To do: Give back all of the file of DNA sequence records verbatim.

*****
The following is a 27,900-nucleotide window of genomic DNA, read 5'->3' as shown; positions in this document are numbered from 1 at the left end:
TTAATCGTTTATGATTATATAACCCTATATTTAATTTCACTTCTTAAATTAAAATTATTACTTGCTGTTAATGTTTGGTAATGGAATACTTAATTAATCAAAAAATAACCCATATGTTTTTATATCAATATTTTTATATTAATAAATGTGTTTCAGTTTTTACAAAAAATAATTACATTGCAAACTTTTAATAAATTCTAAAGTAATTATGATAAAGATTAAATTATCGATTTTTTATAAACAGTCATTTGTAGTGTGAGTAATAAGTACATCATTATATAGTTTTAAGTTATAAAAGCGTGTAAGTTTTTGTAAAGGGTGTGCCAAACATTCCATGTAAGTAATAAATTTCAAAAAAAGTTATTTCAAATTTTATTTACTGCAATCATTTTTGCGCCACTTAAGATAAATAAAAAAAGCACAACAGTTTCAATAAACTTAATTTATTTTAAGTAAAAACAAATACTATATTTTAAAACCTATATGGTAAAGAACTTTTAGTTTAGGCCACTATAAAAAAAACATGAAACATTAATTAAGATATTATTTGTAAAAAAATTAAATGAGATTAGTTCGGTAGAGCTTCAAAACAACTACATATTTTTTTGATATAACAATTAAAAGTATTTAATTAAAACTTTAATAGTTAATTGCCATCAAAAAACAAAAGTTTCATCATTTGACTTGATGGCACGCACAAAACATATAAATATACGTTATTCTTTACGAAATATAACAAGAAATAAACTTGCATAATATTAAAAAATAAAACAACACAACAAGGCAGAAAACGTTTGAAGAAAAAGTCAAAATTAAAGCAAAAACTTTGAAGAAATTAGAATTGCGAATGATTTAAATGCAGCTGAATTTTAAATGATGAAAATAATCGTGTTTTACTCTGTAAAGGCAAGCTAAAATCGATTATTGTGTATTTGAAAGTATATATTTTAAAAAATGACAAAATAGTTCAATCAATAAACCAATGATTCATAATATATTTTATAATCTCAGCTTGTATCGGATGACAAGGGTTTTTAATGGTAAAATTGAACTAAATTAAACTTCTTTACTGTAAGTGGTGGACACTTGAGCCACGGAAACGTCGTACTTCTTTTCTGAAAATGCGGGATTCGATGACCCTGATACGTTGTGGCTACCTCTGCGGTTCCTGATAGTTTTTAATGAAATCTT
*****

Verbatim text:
The following is a 27,900-nucleotide window of genomic DNA, read 5'->3' as shown; positions in this document are numbered from 1 at the left end:
TTAATCGTTTATGATTATATAACCCTATATTTAATTTCACTTCTTAAATTAAAATTATTACTTGCTGTTAATGTTTGGTAATGGAATACTTAATTAATCAAAAAATAACCCATATGTTTTTATATCAATATTTTTATATTAATAAATGTGTTTCAGTTTTTACAAAAAATAATTACATTGCAAACTTTTAATAAATTCTAAAGTAATTATGATAAAGATTAAATTATCGATTTTTTATAAACAGTCATTTGTAGTGTGAGTAATAAGTACATCATTATATAGTTTTAAGTTATAAAAGCGTGTAAGTTTTTGTAAAGGGTGTGCCAAACATTCCATGTAAGTAATAAATTTCAAAAAAAGTTATTTCAAATTTTATTTACTGCAATCATTTTTGCGCCACTTAAGATAAATAAAAAAAGCACAACAGTTTCAATAAACTTAATTTATTTTAAGTAAAAACAAATACTATATTTTAAAACCTATATGGTAAAGAACTTTTAGTTTAGGCCACTATAAAAAAAACATGAAACATTAATTAAGATATTATTTGTAAAAAAATTAAATGAGATTAGTTCGGTAGAGCTTCAAAACAACTACATATTTTTTTGATATAACAATTAAAAGTATTTAATTAAAACTTTAATAGTTAATTGCCATCAAAAAACAAAAGTTTCATCATTTGACTTGATGGCACGCACAAAACATATAAATATACGTTATTCTTTACGAAATATAACAAGAAATAAACTTGCATAATATTAAAAAATAAAACAACACAACAAGGCAGAAAACGTTTGAAGAAAAAGTCAAAATTAAAGCAAAAACTTTGAAGAAATTAGAATTGCGAATGATTTAAATGCAGCTGAATTTTAAATGATGAAAATAATCGTGTTTTACTCTGTAAAGGCAAGCTAAAATCGATTATTGTGTATTTGAAAGTATATATTTTAAAAAATGACAAAATAGTTCAATCAATAAACCAATGATTCATAATATATTTTATAATCTCAGCTTGTATCGGATGACAAGGGTTTTTAATGGTAAAATTGAACTAAATTAAACTTCTTTACTGTAAGTGGTGGACACTTGAGCCACGGAAACGTCGTACTTCTTTTCTGAAAATGCGGGATTCGATGACCCTGATACGTTGTGGCTACCTCTGCGGTTCCTGATAGTTTTTAATGAAATCTT